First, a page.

With custom properties and calc(), we can make things clearer:

:root {
  --image-grid-spacing: 16px;
}
 
.image-grid {
  padding: calc(var(--image-grid-spacing) / 2);
}
 
.image-grid > .image {
  margin: calc(var(--image-grid-spacing) / 2);
}

This way, we’re working with the meaningful concepts behind the calculations, rather than the results of those calculations, and we’re making it easier to change things in the future.

In fact, you could extend this idea to the entire layout of your site, by making things align to a page grid:

:root {
  --page-grid: 4px;
  --image-grid-spacing: calc(4 * var(--page-grid));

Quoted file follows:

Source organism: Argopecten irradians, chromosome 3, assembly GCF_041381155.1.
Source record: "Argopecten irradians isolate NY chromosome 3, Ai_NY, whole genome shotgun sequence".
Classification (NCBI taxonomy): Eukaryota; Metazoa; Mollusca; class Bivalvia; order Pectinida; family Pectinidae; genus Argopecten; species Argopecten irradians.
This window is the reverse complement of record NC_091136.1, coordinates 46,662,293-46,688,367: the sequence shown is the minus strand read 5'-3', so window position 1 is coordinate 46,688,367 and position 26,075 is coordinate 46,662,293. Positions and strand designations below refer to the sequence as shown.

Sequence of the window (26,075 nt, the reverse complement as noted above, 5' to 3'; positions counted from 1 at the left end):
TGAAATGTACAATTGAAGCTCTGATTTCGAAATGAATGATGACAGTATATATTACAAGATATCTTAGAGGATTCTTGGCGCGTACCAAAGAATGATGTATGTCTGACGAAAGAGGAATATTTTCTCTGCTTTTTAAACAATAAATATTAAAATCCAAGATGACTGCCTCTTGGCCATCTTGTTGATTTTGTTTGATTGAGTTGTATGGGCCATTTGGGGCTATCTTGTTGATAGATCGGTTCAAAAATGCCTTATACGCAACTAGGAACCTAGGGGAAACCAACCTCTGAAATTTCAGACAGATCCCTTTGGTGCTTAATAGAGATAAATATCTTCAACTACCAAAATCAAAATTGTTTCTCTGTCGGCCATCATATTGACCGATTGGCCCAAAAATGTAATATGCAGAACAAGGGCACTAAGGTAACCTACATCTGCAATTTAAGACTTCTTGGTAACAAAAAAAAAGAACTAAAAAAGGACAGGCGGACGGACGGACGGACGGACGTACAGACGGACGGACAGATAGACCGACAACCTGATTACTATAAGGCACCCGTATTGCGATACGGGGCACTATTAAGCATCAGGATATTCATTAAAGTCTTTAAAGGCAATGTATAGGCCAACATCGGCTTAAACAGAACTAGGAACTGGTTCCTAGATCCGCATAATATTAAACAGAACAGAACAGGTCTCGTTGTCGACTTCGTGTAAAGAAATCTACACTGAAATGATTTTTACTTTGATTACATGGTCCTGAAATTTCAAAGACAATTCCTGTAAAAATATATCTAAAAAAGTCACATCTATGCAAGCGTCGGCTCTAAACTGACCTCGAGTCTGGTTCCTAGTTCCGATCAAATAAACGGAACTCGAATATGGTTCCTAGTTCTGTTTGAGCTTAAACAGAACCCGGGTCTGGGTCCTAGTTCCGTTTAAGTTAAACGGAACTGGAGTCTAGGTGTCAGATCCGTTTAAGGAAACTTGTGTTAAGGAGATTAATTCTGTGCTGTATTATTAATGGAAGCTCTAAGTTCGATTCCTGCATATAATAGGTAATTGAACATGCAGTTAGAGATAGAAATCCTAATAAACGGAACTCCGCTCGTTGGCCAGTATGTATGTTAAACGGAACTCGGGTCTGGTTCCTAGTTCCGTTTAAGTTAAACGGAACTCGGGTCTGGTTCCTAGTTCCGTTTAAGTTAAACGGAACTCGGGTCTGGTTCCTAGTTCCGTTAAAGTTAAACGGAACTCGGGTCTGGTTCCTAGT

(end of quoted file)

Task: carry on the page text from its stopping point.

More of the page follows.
}
 
.title {
  font-size: calc(5 * var(--page-grid));
}
 
.paragraph {
  margin: calc(4 * var(--page-grid));
}
 
.image-grid {
  padding: calc(var(--image-grid-spacing) / 2);
}
 
.image-grid > .image {
  margin: calc(var(--image-grid-spacing) / 2);
}

In the example above, we’re doing intermediate calculations to make things even clearer.

Note: Safari / WebKit currently has some issues with this type of intermediate calculations. This has been fixed in Safari Technology Preview, however, so there's a good chance it will be fixed in the next release, Safari 10.1.

Readable changes

So far, we’ve focused on values you set once in your document and reuse everywhere, without a lot of expected changes. But custom properties come in even handier when there are values you do want to change, in particular circumstances.

Let’s look at an example. Here’s a simple grid layout, built using flexbox:

.image-grid {
  display: flex;
  flex-wrap: wrap;
  padding: 8px;
}
 
.image-grid > .image {
  margin: 8px;
  width: calc(100% - 16px);
}
 
@media (min-size: 600px) {